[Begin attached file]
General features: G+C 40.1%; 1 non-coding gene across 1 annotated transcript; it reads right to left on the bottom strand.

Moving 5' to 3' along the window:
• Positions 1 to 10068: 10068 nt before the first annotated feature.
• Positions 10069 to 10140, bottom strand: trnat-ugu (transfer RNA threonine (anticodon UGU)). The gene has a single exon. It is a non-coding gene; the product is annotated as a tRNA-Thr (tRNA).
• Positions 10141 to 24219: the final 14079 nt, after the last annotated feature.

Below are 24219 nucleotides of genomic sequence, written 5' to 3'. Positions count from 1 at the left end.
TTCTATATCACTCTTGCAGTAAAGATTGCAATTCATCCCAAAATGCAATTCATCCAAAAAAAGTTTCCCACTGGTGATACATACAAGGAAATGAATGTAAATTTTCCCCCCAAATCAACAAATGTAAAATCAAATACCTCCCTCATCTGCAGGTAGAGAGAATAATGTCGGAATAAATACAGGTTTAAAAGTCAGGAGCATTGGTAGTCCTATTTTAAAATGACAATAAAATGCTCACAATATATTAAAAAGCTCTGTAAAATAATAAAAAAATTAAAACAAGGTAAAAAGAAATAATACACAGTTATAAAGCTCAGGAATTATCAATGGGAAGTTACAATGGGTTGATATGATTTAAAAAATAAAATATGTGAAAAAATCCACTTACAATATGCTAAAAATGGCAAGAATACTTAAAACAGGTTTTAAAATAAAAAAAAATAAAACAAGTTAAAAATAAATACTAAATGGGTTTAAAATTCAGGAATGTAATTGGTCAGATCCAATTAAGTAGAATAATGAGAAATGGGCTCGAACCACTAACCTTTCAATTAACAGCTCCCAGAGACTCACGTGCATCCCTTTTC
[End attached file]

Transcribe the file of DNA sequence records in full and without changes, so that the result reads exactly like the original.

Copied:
General features: G+C 40.1%; 1 non-coding gene across 1 annotated transcript; it reads right to left on the bottom strand.

Moving 5' to 3' along the window:
• Positions 1 to 10068: 10068 nt before the first annotated feature.
• Positions 10069 to 10140, bottom strand: trnat-ugu (transfer RNA threonine (anticodon UGU)). The gene has a single exon. It is a non-coding gene; the product is annotated as a tRNA-Thr (tRNA).
• Positions 10141 to 24219: the final 14079 nt, after the last annotated feature.

Below are 24219 nucleotides of genomic sequence, written 5' to 3'. Positions count from 1 at the left end.
TTCTATATCACTCTTGCAGTAAAGATTGCAATTCATCCCAAAATGCAATTCATCCAAAAAAAGTTTCCCACTGGTGATACATACAAGGAAATGAATGTAAATTTTCCCCCCAAATCAACAAATGTAAAATCAAATACCTCCCTCATCTGCAGGTAGAGAGAATAATGTCGGAATAAATACAGGTTTAAAAGTCAGGAGCATTGGTAGTCCTATTTTAAAATGACAATAAAATGCTCACAATATATTAAAAAGCTCTGTAAAATAATAAAAAAATTAAAACAAGGTAAAAAGAAATAATACACAGTTATAAAGCTCAGGAATTATCAATGGGAAGTTACAATGGGTTGATATGATTTAAAAAATAAAATATGTGAAAAAATCCACTTACAATATGCTAAAAATGGCAAGAATACTTAAAACAGGTTTTAAAATAAAAAAAAATAAAACAAGTTAAAAATAAATACTAAATGGGTTTAAAATTCAGGAATGTAATTGGTCAGATCCAATTAAGTAGAATAATGAGAAATGGGCTCGAACCACTAACCTTTCAATTAACAGCTCCCAGAGACTCACGTGCATCCCTTTTC